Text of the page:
The kids are not all right, especially if they’re spending hours sitting in their dark bedrooms or squinting at their laptops, phones, and tablets. As a result, physicians are seeing more myopia in kids.
Myopia, also known as nearsightedness, causes distance vision to be blurry. It has surged in prevalence, and experts predict that by 2050, about 50% of the world’s community will be myopic. The prevalence of “high myopia,” the most severe form of the condition, is expected to rise to 10%.
“A big reason there’s a lot of focus on this internationally,” said Nanette Curtis, OD, Kaiser Permanente’s chief of optometry in Portland, Oregon, “is that we’ve seen the rates of nearsightedness increase dramatically over time.”
But there is good news, too. Early intervention is critical, and Kaiser Permanente offers an array of services to diagnose and treat myopia for kids.
Vision problems can be detected during vision screenings with a pediatrician or during a routine eye exam. Optometrists can then make treatment recommendations. Specially designed soft contact lenses can simultaneously correct distance vision and slow myopia progression.
Kaiser Permanente also offers atropine eyedrops. In a normal dose, atropine is used to dilate the pupil of the eye. But in a low dose — 0.01% — atropine may slow myopia progression by nearly 60%.
“The drops are relatively new,” Dr. Curtis said. “Atropine has been on the market for many years, but this is a weaker version of it, which limits side effects.”
Nearsightedness is typically caused by the lengthening of the eye. And it often begins in childhood or the early teens and worsens during adolescent years. There are various culprits in the rise of myopia. Genetics play a role. Too much screen time and not enough sunshine are also harmful and may very well be linked to increased cases of myopia.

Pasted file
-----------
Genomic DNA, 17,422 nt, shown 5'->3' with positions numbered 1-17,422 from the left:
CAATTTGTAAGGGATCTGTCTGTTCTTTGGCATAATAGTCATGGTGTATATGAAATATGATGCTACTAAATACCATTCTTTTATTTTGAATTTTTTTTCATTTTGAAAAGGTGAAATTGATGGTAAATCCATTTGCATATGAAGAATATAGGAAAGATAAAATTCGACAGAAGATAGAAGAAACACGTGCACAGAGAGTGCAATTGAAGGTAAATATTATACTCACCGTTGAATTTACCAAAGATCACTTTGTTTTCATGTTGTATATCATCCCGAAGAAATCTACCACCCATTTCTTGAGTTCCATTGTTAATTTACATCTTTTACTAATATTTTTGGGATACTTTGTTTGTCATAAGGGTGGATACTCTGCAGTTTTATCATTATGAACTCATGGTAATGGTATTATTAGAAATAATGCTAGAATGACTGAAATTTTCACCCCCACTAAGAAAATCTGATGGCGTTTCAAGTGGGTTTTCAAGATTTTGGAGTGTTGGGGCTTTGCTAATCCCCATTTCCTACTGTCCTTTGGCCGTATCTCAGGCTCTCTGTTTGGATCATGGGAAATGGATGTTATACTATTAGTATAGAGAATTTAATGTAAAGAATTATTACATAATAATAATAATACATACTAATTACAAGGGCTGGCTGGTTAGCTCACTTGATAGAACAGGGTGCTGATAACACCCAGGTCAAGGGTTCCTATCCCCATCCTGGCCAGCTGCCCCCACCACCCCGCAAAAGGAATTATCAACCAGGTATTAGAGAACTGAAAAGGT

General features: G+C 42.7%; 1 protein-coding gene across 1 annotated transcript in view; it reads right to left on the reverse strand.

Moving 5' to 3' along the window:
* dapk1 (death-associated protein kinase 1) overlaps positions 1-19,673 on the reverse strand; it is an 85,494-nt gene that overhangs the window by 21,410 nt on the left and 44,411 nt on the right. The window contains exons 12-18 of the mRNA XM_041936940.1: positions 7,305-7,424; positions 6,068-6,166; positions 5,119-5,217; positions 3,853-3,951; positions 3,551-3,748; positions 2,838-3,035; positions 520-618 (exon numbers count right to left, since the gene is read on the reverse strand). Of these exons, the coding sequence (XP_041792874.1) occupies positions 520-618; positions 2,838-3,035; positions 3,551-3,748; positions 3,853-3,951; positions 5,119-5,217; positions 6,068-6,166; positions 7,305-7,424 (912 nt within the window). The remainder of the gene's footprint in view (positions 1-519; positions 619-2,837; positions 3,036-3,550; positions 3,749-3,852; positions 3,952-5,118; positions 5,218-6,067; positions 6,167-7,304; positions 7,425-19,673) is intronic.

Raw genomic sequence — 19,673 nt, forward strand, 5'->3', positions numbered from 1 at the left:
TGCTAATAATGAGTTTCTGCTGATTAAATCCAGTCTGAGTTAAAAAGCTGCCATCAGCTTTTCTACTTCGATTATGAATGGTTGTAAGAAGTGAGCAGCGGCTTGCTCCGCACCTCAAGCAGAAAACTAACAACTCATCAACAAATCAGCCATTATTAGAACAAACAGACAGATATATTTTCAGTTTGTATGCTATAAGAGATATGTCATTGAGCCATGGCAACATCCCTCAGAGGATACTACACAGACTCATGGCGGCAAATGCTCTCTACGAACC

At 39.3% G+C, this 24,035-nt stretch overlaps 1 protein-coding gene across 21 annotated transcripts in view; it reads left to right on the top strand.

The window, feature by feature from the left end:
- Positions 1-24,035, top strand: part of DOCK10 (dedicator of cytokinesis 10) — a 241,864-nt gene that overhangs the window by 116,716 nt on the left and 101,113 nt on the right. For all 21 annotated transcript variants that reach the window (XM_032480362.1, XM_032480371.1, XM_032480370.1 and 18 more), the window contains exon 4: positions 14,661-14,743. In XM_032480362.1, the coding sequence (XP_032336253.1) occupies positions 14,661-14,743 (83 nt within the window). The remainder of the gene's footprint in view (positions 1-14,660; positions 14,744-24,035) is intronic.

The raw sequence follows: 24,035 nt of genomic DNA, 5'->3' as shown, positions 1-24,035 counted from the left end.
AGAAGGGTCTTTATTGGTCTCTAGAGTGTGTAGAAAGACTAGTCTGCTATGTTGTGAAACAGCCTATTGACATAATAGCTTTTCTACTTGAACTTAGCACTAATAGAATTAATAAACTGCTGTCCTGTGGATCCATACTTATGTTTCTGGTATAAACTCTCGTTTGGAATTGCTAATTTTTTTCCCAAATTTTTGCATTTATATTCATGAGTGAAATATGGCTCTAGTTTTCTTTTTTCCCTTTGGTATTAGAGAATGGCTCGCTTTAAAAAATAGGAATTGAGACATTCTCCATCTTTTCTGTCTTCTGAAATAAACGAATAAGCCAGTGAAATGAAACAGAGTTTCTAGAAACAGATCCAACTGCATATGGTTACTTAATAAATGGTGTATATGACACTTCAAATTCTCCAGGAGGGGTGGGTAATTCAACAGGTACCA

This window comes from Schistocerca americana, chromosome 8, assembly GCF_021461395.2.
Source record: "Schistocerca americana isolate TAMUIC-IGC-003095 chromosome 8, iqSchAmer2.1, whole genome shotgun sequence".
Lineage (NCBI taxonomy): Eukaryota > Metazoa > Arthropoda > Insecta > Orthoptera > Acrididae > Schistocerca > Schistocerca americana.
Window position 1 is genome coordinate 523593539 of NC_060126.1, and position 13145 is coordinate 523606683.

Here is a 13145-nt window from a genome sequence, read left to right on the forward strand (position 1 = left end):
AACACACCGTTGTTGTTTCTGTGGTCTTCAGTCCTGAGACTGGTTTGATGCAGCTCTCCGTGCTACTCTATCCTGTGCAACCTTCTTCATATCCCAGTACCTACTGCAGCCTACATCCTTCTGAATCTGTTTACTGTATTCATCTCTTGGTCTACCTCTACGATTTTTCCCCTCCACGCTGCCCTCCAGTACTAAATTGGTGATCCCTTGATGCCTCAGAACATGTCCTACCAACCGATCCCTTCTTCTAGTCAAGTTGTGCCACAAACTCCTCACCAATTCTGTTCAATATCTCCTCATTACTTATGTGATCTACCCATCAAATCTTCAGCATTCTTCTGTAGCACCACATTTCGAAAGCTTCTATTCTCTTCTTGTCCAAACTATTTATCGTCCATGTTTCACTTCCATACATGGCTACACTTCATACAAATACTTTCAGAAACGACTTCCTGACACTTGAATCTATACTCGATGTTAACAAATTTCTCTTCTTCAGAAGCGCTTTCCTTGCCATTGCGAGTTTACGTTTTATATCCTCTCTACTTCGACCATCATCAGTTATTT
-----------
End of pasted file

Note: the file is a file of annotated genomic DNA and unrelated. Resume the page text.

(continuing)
A study in the International Journal of General Medicine, showed that two-thirds of students spend less than 2 hours in outdoor activities a day. Further, 29% were outside for less than an hour.
Suggestions to limit the impact of myopia, according to Dr. Curtis, include blinking often and looking away from your screen or book. Do it every 20 minutes for 20 seconds, focusing 20 feet or more away. This is known as the 20-20-20 rule and gives your eyes a chance to relax and reset.
But diagnosing the illness in children is the most important. While your doctor can detect a vision problem, you will typically be referred to an eye care specialist for treatment.
If children aren’t diagnosed before their teen years, they may be more reliant on glasses as they age. They may also be at greater risk for cataracts, glaucoma, and retinal detachment.
And if parents notice their child squinting a lot, or watching television from close range, Dr. Curtis urges them to make an appointment for a vision exam by working with their pediatrician.
“They should definitely bring their kids in to have them checked out,” she said.